“Such logic,” noted NELC Litigation Director Charles Caldart, “would allow federal courts to dismiss citizen enforcement suits where they are needed the most: when government action has been unable to bring unlawful pollution to a halt.” Thus, when LEAN filed an appeal, Caldart and NELC Staff Attorney Joseph Mann filed an amicus curiae (friend of the court) brief on LEAN’s behalf.

In April, the Fifth Circuit Court of Appeals in New Orleans issued an opinion reversing the district court and reinstating LEAN’s lawsuit against the city. Specifically adopting the position laid out in NELC’s brief, the Fifth Circuit ruled that, as a matter of federal constitutional law, events happening before a federal lawsuit is filed (such as the federal agreements here) can never make the lawsuit moot.

“This should help level the playing field for citizen suit plaintiffs through- out the country,” noted NELC’s Joseph Mann.

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Pacific Seafood Settlement Funds Vital Restoration Activities in the Columbia River Estuary

Skipanon River, Oregon

Astoria, OR– In 2007, after four years of litigation, NELC attorneys negotiated a consent decree with seafood processing giant Pacific Seafood. Not only has the settlement brought an end to years of Clean Water Act violations at the company’s seafood and surimi processing plants on the Skipanon River (home to several species of endangered Pacific salmon), but penalties paid by Pacific Seafood in that settlement continue to drive the improvement of environ- mental conditions in and around this Columbia River estuary. Under the terms of the consent decree, the Skipanon River Watershed Council, a local conservation organization, is receiving payments each year from Pacific Seafood to help remediate salmon habitats.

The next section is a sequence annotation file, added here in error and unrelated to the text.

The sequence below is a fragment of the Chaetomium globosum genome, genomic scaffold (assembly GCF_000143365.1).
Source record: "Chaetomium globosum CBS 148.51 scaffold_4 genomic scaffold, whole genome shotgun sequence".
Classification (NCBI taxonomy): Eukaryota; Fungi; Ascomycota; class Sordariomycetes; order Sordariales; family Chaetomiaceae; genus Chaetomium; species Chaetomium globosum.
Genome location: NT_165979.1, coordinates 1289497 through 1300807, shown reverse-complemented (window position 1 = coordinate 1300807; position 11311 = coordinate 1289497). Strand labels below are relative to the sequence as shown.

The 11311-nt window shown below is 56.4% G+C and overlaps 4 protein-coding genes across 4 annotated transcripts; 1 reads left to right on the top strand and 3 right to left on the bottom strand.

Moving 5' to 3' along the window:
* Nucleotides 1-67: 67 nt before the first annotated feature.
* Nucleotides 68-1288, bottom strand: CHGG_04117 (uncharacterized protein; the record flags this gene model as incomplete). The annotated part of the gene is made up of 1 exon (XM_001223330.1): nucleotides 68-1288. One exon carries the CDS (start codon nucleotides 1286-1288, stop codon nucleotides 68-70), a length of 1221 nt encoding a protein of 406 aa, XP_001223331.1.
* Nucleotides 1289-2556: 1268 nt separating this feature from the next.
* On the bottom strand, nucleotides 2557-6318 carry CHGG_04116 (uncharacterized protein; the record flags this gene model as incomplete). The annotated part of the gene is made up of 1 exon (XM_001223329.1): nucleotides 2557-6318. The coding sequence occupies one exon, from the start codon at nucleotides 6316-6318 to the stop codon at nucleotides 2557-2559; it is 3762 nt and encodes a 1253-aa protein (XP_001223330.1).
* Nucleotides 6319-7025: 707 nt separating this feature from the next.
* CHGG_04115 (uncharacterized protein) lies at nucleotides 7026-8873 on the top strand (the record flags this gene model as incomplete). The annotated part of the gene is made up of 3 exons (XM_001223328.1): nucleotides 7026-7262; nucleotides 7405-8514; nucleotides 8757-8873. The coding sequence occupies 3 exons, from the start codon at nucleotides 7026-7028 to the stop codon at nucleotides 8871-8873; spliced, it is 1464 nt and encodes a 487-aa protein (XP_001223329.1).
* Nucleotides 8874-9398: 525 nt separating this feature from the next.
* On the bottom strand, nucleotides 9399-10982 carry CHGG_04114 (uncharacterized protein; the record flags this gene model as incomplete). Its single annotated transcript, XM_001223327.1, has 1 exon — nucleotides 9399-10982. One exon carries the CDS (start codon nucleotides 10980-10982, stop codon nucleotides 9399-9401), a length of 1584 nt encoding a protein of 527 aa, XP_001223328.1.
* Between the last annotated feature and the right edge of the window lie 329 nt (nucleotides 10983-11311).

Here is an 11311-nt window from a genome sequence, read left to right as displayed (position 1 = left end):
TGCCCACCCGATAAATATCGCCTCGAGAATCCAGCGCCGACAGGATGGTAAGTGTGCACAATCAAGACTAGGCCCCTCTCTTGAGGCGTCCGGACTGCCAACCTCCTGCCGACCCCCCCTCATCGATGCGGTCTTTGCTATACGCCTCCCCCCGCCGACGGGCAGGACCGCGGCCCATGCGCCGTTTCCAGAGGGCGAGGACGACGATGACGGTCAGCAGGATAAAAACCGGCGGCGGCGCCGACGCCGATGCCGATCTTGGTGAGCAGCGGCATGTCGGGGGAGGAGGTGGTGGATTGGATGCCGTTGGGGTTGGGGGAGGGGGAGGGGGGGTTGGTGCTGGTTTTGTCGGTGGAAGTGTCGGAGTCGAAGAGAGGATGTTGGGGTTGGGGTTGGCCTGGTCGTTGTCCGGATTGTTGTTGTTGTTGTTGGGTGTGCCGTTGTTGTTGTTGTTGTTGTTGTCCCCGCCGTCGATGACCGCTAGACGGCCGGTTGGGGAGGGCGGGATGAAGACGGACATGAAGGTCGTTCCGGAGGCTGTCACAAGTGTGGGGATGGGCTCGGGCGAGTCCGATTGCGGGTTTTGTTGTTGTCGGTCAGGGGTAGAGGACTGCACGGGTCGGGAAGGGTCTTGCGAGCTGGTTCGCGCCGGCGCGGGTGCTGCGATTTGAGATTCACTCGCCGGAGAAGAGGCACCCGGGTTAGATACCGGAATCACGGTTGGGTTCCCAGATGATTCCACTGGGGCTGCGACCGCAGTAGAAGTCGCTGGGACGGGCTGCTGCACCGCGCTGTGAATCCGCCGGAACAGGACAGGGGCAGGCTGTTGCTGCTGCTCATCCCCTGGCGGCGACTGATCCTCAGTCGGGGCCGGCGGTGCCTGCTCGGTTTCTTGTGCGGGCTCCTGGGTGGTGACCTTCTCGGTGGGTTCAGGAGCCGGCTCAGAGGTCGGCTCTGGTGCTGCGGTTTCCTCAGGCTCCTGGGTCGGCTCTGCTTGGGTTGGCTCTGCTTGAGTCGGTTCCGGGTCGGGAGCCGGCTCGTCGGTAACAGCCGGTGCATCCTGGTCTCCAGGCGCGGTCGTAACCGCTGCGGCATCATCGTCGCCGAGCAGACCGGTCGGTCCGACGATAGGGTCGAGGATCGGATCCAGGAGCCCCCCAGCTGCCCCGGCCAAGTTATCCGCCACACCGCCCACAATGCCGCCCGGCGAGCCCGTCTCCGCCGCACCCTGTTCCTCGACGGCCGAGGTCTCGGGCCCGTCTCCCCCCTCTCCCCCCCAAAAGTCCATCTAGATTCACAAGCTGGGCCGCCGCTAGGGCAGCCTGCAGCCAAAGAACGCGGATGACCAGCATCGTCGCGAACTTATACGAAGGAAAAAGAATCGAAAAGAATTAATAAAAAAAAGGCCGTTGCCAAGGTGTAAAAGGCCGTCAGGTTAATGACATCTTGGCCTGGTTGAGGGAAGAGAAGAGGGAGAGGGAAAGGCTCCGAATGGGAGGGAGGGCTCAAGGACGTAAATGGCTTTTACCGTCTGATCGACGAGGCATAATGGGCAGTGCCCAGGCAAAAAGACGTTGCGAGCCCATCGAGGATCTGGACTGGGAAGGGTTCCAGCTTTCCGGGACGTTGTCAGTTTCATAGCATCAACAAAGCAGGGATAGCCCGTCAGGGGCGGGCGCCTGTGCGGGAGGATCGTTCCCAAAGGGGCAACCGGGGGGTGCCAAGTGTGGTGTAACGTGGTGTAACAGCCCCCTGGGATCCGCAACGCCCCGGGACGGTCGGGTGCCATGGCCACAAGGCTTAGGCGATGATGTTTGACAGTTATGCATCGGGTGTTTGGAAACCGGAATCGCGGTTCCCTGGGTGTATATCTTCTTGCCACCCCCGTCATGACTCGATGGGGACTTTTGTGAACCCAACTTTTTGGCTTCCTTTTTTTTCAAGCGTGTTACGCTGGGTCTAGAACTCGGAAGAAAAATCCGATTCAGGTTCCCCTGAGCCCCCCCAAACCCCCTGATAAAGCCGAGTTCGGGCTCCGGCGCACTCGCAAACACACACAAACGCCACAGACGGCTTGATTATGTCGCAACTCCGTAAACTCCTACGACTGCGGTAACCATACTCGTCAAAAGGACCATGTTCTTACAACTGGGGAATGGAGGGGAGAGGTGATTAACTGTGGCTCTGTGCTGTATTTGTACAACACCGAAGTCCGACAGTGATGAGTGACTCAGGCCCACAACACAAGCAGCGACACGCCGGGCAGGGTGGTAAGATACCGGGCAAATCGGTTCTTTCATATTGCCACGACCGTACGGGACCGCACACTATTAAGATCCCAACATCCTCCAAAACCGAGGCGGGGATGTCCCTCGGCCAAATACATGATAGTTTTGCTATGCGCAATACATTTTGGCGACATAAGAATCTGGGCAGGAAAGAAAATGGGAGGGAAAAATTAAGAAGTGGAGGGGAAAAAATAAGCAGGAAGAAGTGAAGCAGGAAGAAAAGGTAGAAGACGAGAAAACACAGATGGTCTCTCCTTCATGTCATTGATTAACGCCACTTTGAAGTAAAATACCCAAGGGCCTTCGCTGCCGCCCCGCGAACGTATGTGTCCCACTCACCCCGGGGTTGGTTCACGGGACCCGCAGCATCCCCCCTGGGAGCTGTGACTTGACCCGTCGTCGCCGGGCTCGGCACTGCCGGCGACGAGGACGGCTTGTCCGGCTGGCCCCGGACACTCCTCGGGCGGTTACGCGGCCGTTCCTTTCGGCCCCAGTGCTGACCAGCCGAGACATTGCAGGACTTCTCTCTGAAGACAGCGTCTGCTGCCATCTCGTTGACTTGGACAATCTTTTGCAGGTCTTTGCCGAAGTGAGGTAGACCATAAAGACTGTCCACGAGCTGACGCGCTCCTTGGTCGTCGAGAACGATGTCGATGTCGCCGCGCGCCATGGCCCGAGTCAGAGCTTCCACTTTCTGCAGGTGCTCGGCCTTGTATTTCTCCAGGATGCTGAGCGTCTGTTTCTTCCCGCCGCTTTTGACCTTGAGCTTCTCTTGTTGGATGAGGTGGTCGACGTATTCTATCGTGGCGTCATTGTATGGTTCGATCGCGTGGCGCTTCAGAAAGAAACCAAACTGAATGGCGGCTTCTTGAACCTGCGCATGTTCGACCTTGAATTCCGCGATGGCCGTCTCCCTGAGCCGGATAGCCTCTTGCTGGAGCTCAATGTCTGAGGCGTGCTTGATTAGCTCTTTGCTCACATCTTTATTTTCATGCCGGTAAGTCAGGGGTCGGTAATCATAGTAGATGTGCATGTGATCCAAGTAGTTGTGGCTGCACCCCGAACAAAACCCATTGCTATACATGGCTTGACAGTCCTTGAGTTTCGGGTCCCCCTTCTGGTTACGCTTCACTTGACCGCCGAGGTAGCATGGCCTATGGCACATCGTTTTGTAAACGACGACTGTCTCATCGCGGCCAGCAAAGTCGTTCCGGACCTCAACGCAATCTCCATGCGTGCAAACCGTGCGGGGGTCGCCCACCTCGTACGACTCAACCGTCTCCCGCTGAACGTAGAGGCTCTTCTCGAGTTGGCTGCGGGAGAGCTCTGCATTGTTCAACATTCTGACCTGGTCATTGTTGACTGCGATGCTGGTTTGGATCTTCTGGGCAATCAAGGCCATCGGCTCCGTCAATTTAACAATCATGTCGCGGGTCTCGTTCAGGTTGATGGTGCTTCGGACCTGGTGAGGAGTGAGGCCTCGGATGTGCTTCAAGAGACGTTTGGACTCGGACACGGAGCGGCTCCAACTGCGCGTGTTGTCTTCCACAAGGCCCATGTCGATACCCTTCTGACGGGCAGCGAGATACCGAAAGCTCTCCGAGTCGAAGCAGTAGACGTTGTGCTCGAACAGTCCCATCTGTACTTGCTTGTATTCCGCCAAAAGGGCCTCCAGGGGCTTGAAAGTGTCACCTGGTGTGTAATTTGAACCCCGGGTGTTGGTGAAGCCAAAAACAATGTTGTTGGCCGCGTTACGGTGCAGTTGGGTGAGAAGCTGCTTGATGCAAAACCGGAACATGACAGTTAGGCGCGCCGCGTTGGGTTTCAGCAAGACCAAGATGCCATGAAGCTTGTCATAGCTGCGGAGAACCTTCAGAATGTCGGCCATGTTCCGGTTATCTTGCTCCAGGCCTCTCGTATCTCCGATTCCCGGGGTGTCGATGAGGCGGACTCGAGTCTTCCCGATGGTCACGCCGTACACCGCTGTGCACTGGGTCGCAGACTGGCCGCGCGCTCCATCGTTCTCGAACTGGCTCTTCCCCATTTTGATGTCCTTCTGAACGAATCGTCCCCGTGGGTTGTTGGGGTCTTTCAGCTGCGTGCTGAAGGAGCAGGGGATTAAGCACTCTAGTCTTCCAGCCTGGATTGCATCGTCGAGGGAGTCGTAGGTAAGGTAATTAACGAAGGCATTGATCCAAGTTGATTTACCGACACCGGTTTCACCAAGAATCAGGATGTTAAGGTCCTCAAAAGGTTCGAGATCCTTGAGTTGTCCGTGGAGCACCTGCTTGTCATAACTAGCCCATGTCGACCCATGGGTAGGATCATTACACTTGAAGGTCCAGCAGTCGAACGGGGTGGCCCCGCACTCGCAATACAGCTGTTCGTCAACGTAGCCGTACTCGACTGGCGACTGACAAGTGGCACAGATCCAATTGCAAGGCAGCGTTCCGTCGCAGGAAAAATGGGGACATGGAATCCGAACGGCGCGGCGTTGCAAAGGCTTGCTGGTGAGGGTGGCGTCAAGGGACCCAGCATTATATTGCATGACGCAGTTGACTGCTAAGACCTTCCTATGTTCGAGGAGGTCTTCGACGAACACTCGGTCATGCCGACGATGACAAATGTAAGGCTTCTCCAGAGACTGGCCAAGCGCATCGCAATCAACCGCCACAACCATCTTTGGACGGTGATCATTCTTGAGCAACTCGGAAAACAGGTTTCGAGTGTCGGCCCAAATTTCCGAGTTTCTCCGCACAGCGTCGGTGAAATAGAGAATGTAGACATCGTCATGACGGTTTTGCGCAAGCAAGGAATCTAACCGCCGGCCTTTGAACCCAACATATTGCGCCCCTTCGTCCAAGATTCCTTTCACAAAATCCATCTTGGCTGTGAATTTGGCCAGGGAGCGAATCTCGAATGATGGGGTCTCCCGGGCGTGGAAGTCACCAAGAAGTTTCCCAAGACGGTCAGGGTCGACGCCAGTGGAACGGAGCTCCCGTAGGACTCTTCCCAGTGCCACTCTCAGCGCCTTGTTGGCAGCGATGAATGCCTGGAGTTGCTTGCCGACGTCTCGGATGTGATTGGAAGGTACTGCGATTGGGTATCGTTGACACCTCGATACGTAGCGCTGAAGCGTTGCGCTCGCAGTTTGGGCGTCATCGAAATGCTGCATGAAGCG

The Skipanon River drains into the Columbia near its mouth. To date, the Skipanon Council has used funding from the NELC settlement exclusively on the Skipanon itself: making structural improvements to upstream culverts to allow access to historic spawning grounds, undertaking stream channel excavations and riparian plantings to improve habitat quality, and installing water quality monitoring equipment and tidal gauge to provide data for future remediation efforts.